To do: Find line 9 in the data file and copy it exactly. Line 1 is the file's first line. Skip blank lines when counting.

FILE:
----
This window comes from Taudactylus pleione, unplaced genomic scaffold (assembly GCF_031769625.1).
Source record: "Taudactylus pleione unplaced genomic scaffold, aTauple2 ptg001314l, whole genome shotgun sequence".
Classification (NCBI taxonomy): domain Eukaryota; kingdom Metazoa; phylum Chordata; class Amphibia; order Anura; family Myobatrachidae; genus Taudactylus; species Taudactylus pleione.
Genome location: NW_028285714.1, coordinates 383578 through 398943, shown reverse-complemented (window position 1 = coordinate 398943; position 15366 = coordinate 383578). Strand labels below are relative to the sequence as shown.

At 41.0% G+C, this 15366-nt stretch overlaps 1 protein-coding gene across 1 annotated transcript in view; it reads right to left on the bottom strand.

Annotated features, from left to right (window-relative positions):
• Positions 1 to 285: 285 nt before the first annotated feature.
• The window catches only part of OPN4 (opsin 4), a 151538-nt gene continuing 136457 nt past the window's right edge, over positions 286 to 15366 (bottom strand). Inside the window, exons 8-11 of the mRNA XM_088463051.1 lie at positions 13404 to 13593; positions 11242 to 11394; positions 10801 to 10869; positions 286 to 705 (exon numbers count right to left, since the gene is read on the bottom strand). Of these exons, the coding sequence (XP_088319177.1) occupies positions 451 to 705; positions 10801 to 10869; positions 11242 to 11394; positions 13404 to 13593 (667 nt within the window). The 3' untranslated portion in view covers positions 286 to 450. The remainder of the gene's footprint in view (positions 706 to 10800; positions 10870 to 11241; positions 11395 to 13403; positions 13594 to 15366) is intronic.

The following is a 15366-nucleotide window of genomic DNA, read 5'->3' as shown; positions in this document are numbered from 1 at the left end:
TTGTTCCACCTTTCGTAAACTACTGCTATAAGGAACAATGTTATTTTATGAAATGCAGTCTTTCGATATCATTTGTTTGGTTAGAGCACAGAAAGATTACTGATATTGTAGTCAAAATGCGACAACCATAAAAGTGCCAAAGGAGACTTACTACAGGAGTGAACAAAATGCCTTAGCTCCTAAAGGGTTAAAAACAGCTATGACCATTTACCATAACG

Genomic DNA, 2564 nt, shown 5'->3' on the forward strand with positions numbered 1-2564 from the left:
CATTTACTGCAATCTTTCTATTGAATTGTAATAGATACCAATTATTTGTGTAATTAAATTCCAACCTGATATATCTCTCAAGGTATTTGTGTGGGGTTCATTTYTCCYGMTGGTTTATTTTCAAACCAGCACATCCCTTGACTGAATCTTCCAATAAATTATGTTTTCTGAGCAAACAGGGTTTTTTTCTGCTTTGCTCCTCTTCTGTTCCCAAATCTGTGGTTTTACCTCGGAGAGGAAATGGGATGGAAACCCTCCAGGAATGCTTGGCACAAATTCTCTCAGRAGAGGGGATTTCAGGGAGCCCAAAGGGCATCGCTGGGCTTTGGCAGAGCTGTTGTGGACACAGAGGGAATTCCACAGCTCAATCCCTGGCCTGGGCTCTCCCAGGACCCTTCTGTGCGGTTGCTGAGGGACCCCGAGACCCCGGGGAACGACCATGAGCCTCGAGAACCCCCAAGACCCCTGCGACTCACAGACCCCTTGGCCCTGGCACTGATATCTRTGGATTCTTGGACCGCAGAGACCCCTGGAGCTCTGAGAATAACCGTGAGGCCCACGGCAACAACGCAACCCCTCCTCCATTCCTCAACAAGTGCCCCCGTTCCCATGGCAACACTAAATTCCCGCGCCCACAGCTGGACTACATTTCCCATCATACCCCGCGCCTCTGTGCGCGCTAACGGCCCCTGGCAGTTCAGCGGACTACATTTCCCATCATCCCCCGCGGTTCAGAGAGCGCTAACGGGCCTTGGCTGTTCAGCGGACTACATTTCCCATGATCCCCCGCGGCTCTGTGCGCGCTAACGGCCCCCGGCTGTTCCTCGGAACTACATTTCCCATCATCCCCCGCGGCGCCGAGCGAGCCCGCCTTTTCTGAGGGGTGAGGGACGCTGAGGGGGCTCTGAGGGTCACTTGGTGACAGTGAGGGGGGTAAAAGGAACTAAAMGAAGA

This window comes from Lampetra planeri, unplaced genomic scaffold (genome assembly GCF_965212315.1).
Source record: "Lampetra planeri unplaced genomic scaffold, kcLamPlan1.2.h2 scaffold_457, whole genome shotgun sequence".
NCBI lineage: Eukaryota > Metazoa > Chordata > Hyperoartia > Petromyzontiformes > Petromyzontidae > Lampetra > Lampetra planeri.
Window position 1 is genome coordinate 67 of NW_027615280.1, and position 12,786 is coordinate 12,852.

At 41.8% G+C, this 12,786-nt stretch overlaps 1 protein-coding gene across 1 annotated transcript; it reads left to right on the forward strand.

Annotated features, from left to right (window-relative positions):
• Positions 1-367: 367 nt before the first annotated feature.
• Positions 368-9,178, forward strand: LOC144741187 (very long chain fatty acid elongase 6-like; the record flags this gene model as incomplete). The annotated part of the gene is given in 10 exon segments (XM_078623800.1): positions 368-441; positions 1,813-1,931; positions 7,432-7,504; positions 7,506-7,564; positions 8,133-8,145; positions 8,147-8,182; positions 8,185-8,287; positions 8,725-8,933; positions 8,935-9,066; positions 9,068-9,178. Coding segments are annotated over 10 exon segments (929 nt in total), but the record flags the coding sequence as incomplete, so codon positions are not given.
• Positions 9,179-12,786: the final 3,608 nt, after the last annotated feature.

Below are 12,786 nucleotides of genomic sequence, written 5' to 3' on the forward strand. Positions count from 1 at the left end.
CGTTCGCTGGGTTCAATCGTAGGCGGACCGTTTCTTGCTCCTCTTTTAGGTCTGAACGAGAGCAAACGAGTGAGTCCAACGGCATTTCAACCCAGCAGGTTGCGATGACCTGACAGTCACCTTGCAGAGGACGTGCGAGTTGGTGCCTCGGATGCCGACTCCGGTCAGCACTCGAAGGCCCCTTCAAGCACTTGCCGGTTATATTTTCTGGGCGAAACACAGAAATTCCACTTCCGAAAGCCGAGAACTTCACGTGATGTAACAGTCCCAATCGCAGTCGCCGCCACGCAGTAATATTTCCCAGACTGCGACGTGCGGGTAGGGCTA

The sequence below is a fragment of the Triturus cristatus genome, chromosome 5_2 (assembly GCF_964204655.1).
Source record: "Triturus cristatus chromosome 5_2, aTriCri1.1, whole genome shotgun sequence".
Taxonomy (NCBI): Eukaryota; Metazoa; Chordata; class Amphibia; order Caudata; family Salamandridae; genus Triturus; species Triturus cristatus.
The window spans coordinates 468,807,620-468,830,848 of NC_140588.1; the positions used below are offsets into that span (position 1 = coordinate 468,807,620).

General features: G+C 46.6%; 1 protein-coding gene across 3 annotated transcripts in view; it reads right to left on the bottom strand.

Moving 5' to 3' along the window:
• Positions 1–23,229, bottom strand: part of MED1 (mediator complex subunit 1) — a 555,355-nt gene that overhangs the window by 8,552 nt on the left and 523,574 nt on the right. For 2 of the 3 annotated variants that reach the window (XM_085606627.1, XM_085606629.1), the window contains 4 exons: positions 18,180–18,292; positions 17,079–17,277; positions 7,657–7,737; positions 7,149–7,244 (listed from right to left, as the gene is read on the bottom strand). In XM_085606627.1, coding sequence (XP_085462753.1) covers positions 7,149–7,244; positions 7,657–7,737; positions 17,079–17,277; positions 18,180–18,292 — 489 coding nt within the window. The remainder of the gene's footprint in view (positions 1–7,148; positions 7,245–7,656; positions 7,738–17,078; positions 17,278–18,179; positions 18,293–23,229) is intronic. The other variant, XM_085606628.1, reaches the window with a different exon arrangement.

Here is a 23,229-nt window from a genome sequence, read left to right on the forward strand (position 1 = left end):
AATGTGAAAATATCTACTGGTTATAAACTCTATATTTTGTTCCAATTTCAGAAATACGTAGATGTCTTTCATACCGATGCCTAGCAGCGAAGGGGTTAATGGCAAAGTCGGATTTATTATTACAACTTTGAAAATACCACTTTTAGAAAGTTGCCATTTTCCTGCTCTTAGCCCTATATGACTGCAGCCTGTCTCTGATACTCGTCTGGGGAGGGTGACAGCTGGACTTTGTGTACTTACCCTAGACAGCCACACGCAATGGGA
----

The following is a 15366-nucleotide window of genomic DNA, read 5'->3' as shown; positions in this document are numbered from 1 at the left end: